Covid-19: advice for commercial tenants and landlords

Forced to close? We look at the legislation to protect commercial businesses.

Closed shop during the Coronavirus

The government’s ban on forfeiture of commercial leases and rent holiday arrangements

Covid-19 will hit many commercial tenants hard.  If you are a retail tenant who does not sell essential items, Boris Johnson’s announcement on 23 March meant you have to shut up shop.  Many offices now lie empty – even if your teams are able to work efficiently at home, your revenue may be affected in the coming months, yet the rent is still payable (and 25 March, when this article is published, is a quarter day when rent is often due).

The vast majority of commercial leases will not allow the tenant to pay less or later due to the effect of a pandemic on its business. Typically, non-payment of rent allows the landlord to forfeit the lease after 14 or 21 days.

The good news for commercial tenants is the government announced on 23 March that it is passing legislation to protect them from eviction if they do not pay their rent during the period up to 30 June 2020 (subject to extension).  If a landlord unlawfully forfeits a lease, they risk an expensive claim and being ordered to let the tenant back in.

It appears that the emergency law will not release a tenant from liability to pay the relevant arrears. There are other remedies a landlord could pursue for non-payment, e.g. a debt claim or insolvency action, commercial rent arrears recovery (essentially sending in the bailiffs), charging interest on the arrears and/or withdrawing from a rent deposit. Further, a landlord will not waive the right to forfeit during the relevant period, so would be able to forfeit the lease after 30 June (or later, if the period is extended).

I have landlord and tenant clients who have respectively received or made requests for rent freezes or reductions, and the announcement will result in further discussions. Agreement on the terms of any concession is usually better, and these should be recorded in a side letter for certainty and to avoid later dispute.  The key points to cover from the landlord’s perspective may include:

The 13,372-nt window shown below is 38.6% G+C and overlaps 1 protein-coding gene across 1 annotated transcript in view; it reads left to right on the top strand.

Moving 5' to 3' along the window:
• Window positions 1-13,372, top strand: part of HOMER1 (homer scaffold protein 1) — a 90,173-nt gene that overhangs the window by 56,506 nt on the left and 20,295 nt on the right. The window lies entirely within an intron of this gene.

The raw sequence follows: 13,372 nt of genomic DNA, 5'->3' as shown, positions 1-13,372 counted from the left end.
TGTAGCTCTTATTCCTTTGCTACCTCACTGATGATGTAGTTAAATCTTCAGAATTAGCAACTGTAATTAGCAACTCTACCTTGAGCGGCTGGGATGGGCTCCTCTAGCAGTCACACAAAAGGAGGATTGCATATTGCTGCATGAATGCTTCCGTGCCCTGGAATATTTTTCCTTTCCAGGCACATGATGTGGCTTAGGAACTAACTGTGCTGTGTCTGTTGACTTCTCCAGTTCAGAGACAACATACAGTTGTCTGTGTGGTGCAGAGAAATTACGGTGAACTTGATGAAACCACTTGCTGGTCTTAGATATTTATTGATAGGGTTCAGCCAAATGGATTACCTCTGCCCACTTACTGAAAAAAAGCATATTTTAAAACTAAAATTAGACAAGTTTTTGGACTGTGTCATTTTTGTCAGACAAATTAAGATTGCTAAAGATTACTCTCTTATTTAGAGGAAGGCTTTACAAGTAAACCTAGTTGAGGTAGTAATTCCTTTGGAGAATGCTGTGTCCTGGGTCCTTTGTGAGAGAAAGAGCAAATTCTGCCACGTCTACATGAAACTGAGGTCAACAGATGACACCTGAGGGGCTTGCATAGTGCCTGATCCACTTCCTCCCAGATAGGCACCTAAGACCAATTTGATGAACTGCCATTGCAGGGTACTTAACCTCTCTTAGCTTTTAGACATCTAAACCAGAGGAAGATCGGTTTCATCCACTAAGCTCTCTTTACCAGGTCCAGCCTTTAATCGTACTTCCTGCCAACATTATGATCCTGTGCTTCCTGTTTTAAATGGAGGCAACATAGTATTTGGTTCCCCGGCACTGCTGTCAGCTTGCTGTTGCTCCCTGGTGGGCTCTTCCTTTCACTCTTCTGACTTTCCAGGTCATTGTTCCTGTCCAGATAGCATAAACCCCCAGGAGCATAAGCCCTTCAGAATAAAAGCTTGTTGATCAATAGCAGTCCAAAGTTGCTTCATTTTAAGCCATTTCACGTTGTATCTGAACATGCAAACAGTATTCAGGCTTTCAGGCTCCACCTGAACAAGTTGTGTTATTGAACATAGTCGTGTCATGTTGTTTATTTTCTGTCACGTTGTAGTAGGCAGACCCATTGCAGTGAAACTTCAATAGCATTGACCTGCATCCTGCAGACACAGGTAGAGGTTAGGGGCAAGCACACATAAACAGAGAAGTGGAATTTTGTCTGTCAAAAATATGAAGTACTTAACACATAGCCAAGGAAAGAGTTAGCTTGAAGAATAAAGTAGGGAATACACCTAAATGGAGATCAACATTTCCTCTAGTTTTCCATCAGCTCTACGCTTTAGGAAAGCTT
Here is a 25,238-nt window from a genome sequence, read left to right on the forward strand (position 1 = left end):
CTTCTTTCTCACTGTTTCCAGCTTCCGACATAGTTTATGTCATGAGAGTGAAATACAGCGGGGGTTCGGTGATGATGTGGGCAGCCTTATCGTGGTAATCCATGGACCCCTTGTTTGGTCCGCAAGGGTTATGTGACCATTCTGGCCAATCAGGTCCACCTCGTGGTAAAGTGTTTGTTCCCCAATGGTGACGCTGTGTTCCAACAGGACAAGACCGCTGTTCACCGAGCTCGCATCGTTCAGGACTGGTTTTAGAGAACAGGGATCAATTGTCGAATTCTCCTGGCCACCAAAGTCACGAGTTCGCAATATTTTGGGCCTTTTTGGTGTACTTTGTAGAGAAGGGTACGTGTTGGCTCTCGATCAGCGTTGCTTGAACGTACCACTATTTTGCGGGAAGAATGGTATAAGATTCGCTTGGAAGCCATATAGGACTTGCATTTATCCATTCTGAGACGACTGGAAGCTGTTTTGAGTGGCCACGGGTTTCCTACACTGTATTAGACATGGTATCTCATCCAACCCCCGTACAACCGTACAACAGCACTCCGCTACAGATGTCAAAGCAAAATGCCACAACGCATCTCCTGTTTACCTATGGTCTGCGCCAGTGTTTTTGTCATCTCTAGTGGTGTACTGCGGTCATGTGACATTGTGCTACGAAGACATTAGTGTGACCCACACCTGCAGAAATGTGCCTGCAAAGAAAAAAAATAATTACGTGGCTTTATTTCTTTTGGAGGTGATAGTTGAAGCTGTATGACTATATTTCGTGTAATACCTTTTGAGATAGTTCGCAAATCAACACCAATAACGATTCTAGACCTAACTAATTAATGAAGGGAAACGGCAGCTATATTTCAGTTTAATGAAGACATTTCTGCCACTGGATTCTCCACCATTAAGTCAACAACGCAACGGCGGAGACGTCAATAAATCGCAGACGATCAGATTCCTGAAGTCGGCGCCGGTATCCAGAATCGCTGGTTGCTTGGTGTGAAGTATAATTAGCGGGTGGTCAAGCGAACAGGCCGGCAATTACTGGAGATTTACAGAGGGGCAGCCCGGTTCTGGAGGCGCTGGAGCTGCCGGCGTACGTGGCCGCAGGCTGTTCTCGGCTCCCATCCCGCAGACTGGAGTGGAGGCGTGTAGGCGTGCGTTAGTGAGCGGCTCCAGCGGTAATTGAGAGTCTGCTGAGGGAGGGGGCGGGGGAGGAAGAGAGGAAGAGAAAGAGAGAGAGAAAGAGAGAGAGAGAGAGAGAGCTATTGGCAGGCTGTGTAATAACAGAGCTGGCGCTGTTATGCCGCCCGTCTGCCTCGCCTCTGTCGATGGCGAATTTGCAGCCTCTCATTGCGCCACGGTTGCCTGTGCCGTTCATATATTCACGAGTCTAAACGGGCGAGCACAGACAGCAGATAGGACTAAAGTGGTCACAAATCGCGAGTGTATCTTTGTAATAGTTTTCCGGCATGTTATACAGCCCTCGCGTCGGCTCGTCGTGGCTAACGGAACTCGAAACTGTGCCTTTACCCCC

• That the concession is not a variation of the lease, which might bind successors in title, make it difficult to recover any shortfall later, or affect a future rent review;
  • Whether the concession is a reduction or a suspension, and how long it will last;
  • Whether the unpaid sums are permanently waived or need to be paid at some point in the future (and, if so, when);
  • Whether the arrangement will end if the landlord sells its interest or the tenant assigns the lease (which might also accelerate the payment of any balance);
  • Confidentiality, if the landlord does not want other tenants in its portfolio to find out.

Landlords should also consider whether, if the property is mortgaged or held under a superior lease, the consent of its lender or superior landlord is required to agree the concession.

If you are a landlord or tenant needing advice at this difficult time, do contact our Commercial Team.

This article was written by Charles Hylton-Potts

Please note the contents contained in this article are for general guidance only. Legal advice should be sought before taking action in relation to specific matters.

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